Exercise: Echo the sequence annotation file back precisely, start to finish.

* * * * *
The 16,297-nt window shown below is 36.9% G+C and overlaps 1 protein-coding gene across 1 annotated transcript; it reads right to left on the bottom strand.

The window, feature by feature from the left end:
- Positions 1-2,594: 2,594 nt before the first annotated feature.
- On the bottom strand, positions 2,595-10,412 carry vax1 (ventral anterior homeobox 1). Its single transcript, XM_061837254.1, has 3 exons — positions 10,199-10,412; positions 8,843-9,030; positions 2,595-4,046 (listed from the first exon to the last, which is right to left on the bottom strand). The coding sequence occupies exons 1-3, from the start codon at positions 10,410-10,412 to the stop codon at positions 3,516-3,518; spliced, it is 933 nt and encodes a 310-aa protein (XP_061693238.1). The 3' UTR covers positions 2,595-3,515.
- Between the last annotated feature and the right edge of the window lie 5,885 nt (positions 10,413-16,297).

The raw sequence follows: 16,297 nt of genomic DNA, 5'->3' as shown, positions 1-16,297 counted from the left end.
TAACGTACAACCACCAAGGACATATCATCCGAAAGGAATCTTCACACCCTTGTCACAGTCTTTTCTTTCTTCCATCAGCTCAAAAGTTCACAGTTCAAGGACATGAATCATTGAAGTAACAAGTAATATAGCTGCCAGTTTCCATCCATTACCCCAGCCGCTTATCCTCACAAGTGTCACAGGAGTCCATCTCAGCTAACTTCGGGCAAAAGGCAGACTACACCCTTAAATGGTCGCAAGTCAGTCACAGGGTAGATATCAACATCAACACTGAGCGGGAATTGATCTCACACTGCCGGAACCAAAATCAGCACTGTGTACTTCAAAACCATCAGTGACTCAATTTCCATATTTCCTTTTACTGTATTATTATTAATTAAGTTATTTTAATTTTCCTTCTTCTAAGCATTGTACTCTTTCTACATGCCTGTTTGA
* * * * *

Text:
The 16,297-nt window shown below is 36.9% G+C and overlaps 1 protein-coding gene across 1 annotated transcript; it reads right to left on the bottom strand.

The window, feature by feature from the left end:
- Positions 1-2,594: 2,594 nt before the first annotated feature.
- On the bottom strand, positions 2,595-10,412 carry vax1 (ventral anterior homeobox 1). Its single transcript, XM_061837254.1, has 3 exons — positions 10,199-10,412; positions 8,843-9,030; positions 2,595-4,046 (listed from the first exon to the last, which is right to left on the bottom strand). The coding sequence occupies exons 1-3, from the start codon at positions 10,410-10,412 to the stop codon at positions 3,516-3,518; spliced, it is 933 nt and encodes a 310-aa protein (XP_061693238.1). The 3' UTR covers positions 2,595-3,515.
- Between the last annotated feature and the right edge of the window lie 5,885 nt (positions 10,413-16,297).

The raw sequence follows: 16,297 nt of genomic DNA, 5'->3' as shown, positions 1-16,297 counted from the left end.
TAACGTACAACCACCAAGGACATATCATCCGAAAGGAATCTTCACACCCTTGTCACAGTCTTTTCTTTCTTCCATCAGCTCAAAAGTTCACAGTTCAAGGACATGAATCATTGAAGTAACAAGTAATATAGCTGCCAGTTTCCATCCATTACCCCAGCCGCTTATCCTCACAAGTGTCACAGGAGTCCATCTCAGCTAACTTCGGGCAAAAGGCAGACTACACCCTTAAATGGTCGCAAGTCAGTCACAGGGTAGATATCAACATCAACACTGAGCGGGAATTGATCTCACACTGCCGGAACCAAAATCAGCACTGTGTACTTCAAAACCATCAGTGACTCAATTTCCATATTTCCTTTTACTGTATTATTATTAATTAAGTTATTTTAATTTTCCTTCTTCTAAGCATTGTACTCTTTCTACATGCCTGTTTGA